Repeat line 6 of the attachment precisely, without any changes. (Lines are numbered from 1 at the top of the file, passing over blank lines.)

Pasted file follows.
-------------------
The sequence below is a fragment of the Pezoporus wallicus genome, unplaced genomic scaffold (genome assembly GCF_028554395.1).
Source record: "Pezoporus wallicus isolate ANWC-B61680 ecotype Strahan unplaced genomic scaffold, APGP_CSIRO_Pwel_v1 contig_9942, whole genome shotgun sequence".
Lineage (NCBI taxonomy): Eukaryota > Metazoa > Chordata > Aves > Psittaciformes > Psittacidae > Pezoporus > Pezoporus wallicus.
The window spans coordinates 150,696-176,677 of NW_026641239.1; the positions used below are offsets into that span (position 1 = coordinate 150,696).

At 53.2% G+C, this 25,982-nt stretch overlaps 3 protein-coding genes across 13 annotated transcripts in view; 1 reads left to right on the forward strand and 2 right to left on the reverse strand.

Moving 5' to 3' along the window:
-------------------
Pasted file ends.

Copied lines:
Moving 5' to 3' along the window: